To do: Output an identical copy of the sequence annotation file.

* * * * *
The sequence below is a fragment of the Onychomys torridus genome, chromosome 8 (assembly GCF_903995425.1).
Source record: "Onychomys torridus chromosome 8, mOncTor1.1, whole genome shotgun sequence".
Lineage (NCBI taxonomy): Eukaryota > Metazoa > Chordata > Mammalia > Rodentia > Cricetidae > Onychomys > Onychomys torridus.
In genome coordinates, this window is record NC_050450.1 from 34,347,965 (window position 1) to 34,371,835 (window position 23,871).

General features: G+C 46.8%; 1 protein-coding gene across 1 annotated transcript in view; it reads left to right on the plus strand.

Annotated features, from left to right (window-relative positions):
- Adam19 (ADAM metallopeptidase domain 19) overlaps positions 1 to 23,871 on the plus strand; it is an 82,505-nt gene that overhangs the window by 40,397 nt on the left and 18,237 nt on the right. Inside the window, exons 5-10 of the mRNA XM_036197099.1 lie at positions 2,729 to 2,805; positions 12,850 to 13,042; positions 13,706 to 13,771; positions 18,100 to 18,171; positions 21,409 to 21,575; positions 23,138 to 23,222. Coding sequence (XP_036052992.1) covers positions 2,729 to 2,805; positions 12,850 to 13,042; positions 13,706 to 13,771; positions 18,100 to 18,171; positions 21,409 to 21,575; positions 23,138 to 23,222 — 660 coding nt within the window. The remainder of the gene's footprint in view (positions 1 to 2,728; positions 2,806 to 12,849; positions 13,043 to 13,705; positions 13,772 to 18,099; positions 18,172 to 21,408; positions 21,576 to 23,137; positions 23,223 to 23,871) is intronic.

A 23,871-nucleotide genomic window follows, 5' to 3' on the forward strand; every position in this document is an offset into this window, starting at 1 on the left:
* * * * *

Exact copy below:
The sequence below is a fragment of the Onychomys torridus genome, chromosome 8 (assembly GCF_903995425.1).
Source record: "Onychomys torridus chromosome 8, mOncTor1.1, whole genome shotgun sequence".
Lineage (NCBI taxonomy): Eukaryota > Metazoa > Chordata > Mammalia > Rodentia > Cricetidae > Onychomys > Onychomys torridus.
In genome coordinates, this window is record NC_050450.1 from 34,347,965 (window position 1) to 34,371,835 (window position 23,871).

General features: G+C 46.8%; 1 protein-coding gene across 1 annotated transcript in view; it reads left to right on the plus strand.

Annotated features, from left to right (window-relative positions):
- Adam19 (ADAM metallopeptidase domain 19) overlaps positions 1 to 23,871 on the plus strand; it is an 82,505-nt gene that overhangs the window by 40,397 nt on the left and 18,237 nt on the right. Inside the window, exons 5-10 of the mRNA XM_036197099.1 lie at positions 2,729 to 2,805; positions 12,850 to 13,042; positions 13,706 to 13,771; positions 18,100 to 18,171; positions 21,409 to 21,575; positions 23,138 to 23,222. Coding sequence (XP_036052992.1) covers positions 2,729 to 2,805; positions 12,850 to 13,042; positions 13,706 to 13,771; positions 18,100 to 18,171; positions 21,409 to 21,575; positions 23,138 to 23,222 — 660 coding nt within the window. The remainder of the gene's footprint in view (positions 1 to 2,728; positions 2,806 to 12,849; positions 13,043 to 13,705; positions 13,772 to 18,099; positions 18,172 to 21,408; positions 21,576 to 23,137; positions 23,223 to 23,871) is intronic.

A 23,871-nucleotide genomic window follows, 5' to 3' on the forward strand; every position in this document is an offset into this window, starting at 1 on the left: